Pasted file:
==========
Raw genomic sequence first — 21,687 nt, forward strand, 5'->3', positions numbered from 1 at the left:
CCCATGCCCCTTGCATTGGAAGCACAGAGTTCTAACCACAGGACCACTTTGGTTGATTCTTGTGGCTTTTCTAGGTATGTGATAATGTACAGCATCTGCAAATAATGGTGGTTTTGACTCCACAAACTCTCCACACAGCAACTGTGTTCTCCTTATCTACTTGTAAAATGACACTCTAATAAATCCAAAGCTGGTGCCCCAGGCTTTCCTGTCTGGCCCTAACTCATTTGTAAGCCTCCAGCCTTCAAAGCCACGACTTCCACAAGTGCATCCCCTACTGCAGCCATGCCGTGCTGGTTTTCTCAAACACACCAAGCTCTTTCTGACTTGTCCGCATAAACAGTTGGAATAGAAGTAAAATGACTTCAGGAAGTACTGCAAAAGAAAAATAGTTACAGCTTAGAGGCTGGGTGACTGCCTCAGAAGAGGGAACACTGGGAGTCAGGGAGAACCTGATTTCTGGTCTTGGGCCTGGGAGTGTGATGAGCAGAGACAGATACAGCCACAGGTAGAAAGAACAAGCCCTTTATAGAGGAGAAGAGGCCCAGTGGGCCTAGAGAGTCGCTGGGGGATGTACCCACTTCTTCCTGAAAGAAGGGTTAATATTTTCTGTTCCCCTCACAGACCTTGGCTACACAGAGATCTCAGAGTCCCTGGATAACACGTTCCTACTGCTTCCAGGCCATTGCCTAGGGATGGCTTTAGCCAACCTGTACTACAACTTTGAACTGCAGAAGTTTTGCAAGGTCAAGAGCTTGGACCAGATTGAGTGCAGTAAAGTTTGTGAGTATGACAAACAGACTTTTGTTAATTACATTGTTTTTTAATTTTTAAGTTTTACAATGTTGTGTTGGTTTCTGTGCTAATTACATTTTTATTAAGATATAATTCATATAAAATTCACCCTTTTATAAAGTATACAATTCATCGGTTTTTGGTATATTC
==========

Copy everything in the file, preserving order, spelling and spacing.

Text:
Raw genomic sequence first — 21,687 nt, forward strand, 5'->3', positions numbered from 1 at the left:
CCCATGCCCCTTGCATTGGAAGCACAGAGTTCTAACCACAGGACCACTTTGGTTGATTCTTGTGGCTTTTCTAGGTATGTGATAATGTACAGCATCTGCAAATAATGGTGGTTTTGACTCCACAAACTCTCCACACAGCAACTGTGTTCTCCTTATCTACTTGTAAAATGACACTCTAATAAATCCAAAGCTGGTGCCCCAGGCTTTCCTGTCTGGCCCTAACTCATTTGTAAGCCTCCAGCCTTCAAAGCCACGACTTCCACAAGTGCATCCCCTACTGCAGCCATGCCGTGCTGGTTTTCTCAAACACACCAAGCTCTTTCTGACTTGTCCGCATAAACAGTTGGAATAGAAGTAAAATGACTTCAGGAAGTACTGCAAAAGAAAAATAGTTACAGCTTAGAGGCTGGGTGACTGCCTCAGAAGAGGGAACACTGGGAGTCAGGGAGAACCTGATTTCTGGTCTTGGGCCTGGGAGTGTGATGAGCAGAGACAGATACAGCCACAGGTAGAAAGAACAAGCCCTTTATAGAGGAGAAGAGGCCCAGTGGGCCTAGAGAGTCGCTGGGGGATGTACCCACTTCTTCCTGAAAGAAGGGTTAATATTTTCTGTTCCCCTCACAGACCTTGGCTACACAGAGATCTCAGAGTCCCTGGATAACACGTTCCTACTGCTTCCAGGCCATTGCCTAGGGATGGCTTTAGCCAACCTGTACTACAACTTTGAACTGCAGAAGTTTTGCAAGGTCAAGAGCTTGGACCAGATTGAGTGCAGTAAAGTTTGTGAGTATGACAAACAGACTTTTGTTAATTACATTGTTTTTTAATTTTTAAGTTTTACAATGTTGTGTTGGTTTCTGTGCTAATTACATTTTTATTAAGATATAATTCATATAAAATTCACCCTTTTATAAAGTATACAATTCATCGGTTTTTGGTATATTC